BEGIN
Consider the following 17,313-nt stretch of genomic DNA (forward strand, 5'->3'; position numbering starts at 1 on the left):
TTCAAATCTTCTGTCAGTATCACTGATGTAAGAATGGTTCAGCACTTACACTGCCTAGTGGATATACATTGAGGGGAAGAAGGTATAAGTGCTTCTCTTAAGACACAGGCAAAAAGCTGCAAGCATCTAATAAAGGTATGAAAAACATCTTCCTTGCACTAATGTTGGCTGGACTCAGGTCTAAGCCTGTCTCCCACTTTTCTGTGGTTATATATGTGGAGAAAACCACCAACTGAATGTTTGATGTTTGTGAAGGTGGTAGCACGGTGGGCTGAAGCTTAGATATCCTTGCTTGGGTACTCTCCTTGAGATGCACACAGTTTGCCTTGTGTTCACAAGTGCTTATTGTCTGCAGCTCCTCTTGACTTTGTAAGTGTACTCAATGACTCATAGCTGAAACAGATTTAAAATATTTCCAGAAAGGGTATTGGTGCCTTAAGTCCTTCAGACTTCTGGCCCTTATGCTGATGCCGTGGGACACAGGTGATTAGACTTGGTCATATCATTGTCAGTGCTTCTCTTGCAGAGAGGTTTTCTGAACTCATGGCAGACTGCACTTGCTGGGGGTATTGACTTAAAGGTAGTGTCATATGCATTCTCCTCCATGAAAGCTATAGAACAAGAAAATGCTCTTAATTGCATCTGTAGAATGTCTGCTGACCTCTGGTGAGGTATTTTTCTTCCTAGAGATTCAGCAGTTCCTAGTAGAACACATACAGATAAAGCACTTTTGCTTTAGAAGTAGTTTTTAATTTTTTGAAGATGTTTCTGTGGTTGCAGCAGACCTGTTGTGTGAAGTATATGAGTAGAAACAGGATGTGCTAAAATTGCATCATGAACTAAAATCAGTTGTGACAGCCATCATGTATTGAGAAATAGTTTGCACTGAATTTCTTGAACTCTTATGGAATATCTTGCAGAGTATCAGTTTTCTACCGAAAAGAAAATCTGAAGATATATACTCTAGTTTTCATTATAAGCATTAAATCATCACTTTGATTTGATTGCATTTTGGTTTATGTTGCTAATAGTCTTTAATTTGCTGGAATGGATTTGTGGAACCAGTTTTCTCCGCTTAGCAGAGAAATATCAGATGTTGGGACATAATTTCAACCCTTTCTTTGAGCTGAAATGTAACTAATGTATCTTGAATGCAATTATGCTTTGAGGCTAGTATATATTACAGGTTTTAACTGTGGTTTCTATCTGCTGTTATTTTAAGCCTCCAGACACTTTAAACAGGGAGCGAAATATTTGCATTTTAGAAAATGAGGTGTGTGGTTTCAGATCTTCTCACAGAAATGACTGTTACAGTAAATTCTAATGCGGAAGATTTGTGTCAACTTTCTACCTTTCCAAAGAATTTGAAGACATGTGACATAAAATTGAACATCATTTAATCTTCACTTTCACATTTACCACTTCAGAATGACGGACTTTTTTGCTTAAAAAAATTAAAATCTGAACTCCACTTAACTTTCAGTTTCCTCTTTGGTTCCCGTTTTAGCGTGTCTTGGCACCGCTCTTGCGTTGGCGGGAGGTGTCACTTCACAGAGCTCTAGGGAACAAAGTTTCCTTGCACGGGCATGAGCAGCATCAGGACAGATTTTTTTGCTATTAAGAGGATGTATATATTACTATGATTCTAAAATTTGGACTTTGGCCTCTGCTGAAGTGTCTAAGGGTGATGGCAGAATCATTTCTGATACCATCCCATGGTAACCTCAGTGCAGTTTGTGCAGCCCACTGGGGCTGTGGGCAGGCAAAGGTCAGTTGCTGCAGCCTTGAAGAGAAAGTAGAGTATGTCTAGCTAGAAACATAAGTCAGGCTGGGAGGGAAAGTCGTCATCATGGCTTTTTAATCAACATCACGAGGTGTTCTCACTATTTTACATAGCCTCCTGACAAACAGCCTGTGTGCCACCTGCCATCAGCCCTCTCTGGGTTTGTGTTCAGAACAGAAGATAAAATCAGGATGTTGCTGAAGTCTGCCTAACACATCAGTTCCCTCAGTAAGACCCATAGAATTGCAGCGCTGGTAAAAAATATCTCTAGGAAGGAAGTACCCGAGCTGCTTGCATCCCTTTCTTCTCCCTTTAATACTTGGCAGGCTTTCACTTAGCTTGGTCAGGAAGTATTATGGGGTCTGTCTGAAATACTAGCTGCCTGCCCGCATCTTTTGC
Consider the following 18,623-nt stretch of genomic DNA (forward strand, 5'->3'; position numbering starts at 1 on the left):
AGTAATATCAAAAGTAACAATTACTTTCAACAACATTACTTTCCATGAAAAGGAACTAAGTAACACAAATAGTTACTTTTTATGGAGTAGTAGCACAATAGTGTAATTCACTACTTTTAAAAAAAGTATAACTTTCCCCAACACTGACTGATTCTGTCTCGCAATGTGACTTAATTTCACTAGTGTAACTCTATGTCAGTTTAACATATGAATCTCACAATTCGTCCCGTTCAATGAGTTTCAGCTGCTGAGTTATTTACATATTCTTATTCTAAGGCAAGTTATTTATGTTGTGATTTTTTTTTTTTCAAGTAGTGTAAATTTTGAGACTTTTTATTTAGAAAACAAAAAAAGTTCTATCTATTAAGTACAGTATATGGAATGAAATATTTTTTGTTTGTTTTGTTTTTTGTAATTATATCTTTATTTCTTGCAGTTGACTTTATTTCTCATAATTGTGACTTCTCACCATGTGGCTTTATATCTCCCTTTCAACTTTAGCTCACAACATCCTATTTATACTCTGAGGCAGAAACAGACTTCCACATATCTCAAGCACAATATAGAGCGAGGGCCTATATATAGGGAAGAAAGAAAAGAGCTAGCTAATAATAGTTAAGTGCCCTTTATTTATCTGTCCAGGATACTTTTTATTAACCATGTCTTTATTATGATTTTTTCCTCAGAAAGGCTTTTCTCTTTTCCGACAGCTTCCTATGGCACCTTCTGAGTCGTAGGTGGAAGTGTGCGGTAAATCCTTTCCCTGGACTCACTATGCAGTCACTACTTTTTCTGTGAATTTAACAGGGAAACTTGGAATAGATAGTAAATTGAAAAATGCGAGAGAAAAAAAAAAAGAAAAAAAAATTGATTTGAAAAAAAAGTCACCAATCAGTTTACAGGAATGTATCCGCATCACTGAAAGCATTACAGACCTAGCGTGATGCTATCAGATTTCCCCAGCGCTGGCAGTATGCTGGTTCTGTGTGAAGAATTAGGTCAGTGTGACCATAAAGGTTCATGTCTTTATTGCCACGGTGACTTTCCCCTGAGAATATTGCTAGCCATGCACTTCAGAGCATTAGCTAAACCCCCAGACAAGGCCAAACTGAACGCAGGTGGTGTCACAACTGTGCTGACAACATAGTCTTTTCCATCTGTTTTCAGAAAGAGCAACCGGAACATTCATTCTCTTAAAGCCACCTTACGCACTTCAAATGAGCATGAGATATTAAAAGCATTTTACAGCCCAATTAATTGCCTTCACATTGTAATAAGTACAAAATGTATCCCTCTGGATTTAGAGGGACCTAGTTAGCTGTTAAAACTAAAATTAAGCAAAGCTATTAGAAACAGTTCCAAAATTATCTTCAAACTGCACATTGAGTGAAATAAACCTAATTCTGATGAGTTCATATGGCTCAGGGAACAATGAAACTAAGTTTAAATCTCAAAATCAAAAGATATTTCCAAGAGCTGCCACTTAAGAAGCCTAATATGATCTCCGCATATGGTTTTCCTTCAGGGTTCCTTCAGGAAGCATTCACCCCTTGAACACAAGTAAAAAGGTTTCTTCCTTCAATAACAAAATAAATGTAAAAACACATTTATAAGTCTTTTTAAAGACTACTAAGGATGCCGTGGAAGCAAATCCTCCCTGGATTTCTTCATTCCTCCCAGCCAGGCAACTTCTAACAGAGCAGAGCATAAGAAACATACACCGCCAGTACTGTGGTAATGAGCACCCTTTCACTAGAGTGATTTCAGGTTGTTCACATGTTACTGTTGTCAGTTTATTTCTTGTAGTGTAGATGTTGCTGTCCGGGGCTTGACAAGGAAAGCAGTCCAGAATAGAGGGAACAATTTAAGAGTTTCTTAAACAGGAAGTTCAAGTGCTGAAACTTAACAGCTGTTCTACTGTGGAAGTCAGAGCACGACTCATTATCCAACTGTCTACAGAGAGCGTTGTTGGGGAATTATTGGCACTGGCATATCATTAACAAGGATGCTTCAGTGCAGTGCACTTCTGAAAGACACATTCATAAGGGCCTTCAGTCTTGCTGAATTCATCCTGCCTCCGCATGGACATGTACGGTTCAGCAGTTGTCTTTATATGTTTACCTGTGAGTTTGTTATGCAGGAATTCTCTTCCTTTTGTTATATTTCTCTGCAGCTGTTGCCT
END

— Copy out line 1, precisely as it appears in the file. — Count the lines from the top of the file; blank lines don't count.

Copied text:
Consider the following 17,313-nt stretch of genomic DNA (forward strand, 5'->3'; position numbering starts at 1 on the left):